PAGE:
Everything you need to know about the nuclear debate
By strict definition, renewable energy is infinite energy sourced from nature, such as geothermal heat, ocean and rainwater, wind, and sunlight.
Nuclear power, specifically, is not directly derived from nature, e.g. solar or wind, nor is it directly dependent upon a limited resource, e.g. oil or coal. Typically, nuclear power is generated in power plants by nuclear reactors through fission. The reaction from fission produces kinetic energy that is translated to heat which, according to green energy resource Conserve Energy Future (CEF), can produce enough power to electrically run turbine generators in power plants.
Since this process does not require any fossil fuels, it's regarded as clean—by some.
Overall, many experts say, nuclear energy can be a very beneficial means of producing power. For example, instead of having to rely on windy or sunny conditions, nuclear power can be generated and used 24 hours a day, 7 days a week.
Extensive research by the CEF also resulted in reports that nuclear energy does not release gases like carbon dioxide and methane. Creating and moving this energy is far more simplistic than fossil fuels since it doesn't require as many raw materials.
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It’s also highly efficient: burning 100 metric tons of coal produces the same amount of energy as the fission from just 28 grams of uranium.
In addition, nuclear energy has an estimated lifespan of at least 100 years, which is far more than most fossil fuels. It's also less expensive than some other forms of electricity, which means that some power plants are able to use the same nuclear reactor for decades—some up to 60 years—at a minimum cost to operate.
Despite its proven benefits, not everyone is convinced that nuclear energy can be defined as renewable.
In 2009, the interim director-general for International Renewable Energy Agency (IRENA), Helen Pelosse, disregarded nuclear power in its consideration as a renewable energy resource during an interview with Reuters:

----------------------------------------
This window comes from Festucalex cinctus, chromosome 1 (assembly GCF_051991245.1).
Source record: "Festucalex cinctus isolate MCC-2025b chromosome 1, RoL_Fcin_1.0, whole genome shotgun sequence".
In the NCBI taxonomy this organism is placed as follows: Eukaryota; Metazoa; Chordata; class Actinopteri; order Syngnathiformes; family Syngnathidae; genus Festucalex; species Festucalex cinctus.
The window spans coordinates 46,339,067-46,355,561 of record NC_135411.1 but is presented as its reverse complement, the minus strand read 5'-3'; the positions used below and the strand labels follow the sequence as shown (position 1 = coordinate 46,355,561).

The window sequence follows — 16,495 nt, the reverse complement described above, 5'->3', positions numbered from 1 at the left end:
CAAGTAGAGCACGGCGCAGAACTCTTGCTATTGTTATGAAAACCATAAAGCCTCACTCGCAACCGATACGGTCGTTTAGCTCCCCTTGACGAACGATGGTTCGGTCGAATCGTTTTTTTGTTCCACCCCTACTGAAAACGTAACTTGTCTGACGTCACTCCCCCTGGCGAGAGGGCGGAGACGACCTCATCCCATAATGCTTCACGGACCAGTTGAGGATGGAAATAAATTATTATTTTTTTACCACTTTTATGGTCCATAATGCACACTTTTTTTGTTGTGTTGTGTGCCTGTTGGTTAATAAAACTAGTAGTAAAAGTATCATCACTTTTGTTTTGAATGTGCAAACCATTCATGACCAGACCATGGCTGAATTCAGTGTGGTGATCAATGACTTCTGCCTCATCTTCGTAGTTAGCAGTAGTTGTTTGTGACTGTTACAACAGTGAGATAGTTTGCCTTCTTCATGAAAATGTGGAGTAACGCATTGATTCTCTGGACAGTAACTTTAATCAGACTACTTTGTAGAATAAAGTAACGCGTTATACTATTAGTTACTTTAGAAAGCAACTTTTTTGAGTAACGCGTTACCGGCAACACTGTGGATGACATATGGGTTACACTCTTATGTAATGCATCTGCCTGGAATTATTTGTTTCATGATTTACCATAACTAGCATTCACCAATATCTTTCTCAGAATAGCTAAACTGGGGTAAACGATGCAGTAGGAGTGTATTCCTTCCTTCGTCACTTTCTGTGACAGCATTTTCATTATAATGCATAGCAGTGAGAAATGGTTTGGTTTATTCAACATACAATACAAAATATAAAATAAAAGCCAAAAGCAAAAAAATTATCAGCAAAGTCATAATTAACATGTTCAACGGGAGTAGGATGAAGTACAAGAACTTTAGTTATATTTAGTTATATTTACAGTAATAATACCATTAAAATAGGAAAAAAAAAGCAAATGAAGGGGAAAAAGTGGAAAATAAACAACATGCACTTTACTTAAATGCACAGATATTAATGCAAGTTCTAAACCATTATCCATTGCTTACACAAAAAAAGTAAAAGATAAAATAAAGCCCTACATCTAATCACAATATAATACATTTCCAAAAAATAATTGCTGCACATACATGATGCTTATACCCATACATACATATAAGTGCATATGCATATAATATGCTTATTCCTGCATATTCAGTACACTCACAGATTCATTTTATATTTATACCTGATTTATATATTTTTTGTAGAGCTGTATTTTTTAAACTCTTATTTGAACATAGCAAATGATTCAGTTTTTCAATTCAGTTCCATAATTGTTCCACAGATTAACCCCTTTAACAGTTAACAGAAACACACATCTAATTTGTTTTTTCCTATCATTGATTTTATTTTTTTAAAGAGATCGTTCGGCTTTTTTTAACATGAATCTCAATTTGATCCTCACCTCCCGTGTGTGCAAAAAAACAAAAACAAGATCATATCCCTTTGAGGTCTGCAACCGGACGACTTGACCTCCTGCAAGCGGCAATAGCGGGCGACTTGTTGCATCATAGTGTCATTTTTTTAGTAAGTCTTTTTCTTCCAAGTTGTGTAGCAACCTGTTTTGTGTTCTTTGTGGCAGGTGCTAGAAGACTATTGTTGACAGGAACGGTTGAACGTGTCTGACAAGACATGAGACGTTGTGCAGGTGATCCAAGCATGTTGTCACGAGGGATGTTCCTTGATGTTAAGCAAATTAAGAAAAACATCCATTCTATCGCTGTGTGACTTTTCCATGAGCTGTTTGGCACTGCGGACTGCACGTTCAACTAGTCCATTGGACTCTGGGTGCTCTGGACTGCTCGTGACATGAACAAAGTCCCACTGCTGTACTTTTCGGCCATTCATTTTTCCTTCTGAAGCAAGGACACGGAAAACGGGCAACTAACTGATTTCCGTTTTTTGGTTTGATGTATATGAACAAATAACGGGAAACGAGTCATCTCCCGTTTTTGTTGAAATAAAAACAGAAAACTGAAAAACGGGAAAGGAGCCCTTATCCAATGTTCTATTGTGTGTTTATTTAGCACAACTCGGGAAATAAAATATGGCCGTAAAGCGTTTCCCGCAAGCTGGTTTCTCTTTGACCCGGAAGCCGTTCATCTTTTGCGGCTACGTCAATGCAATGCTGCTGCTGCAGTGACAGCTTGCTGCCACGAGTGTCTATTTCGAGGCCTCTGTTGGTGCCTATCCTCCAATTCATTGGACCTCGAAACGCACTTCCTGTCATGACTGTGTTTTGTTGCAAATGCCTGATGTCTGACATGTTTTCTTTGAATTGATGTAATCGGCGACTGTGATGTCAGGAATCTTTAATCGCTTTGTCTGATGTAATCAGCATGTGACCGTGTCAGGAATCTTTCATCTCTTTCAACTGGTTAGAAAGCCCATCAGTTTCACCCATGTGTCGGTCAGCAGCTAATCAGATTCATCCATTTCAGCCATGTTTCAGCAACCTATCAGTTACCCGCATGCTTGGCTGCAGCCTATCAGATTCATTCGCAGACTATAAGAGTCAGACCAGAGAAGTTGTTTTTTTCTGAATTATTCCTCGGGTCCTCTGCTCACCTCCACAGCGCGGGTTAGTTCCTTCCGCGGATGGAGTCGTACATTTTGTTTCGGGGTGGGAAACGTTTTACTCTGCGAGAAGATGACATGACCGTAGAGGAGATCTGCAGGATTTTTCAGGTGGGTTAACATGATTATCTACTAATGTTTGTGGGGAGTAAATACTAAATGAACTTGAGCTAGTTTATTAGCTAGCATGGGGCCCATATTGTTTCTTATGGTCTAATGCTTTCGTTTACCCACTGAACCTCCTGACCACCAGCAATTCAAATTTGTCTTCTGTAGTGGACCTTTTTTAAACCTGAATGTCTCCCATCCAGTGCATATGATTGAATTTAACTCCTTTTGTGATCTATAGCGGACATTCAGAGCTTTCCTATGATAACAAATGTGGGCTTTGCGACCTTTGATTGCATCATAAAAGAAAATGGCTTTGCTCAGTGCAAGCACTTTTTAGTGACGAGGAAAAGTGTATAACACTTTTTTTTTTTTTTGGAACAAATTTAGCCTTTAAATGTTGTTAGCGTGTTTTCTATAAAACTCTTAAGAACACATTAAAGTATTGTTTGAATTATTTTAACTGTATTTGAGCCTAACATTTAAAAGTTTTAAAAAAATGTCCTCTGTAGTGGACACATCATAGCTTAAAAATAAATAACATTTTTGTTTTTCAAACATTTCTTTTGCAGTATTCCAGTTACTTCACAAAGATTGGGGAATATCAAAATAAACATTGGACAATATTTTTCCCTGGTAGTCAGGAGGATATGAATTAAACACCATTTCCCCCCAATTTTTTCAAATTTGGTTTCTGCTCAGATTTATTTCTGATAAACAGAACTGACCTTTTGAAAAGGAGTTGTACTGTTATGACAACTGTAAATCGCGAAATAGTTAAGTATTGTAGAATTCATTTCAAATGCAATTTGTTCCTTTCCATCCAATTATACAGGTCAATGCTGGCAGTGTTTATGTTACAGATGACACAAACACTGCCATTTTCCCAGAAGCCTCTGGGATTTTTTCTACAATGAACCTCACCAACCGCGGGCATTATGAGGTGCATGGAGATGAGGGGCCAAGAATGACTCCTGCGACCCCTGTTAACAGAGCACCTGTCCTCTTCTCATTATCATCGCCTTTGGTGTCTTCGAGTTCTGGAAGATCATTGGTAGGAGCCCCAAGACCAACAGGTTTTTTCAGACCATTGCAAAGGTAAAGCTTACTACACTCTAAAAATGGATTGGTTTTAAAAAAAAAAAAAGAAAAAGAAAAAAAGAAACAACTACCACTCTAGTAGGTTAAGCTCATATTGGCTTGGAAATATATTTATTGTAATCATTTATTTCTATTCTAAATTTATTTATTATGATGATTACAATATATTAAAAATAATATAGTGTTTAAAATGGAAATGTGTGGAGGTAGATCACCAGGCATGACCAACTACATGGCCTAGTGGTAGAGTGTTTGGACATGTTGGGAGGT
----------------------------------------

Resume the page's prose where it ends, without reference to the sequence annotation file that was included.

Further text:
"IRENA will not support nuclear energy programs because it's a long, complicated process, produces waste and is relatively risky."
Waste management does seem to be an undeniable problem, however nuclear power plant owners and employees are aware of the radioactive waste that is a byproduct of fission—and it is not as bad as people assume.
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According to CEF, many plants have developed ways to contain radioactive waste and prevent harm to the environment and are making efforts to ensure the leftover waste cannot be reused to make weapons.
A (marginal) win for renewable
In February 2015, the United States’ Arizona Senate Committee on Water and Energy lobbied for the bill “SB 1134.” According to James Ayre of green living resource CleanTechnica, this bill determined that “nuclear energy from sources fueled by uranium fuel rods that include 80 percent or more of recycled nuclear fuel, and natural thorium reactor resources under development" are, indeed, considered to be “renewable.”
The bill passed by an extremely small margin, where only a single vote pushed the bill in the Arizona Senate Committee on Water and Energy's favor. State senators had a lengthy argument about whether to consider nuclear power as renewable energy as reported in the Phoenix New Times by Miriam Wasser.
Senator David Bradley stated that he "appreciates the fact that technology is allowing us to use rods a few times, but that doesn't make it renewable."
Senator Lynne Pancrazi had similar concerns, stating that she "can't agree that nuclear is renewable."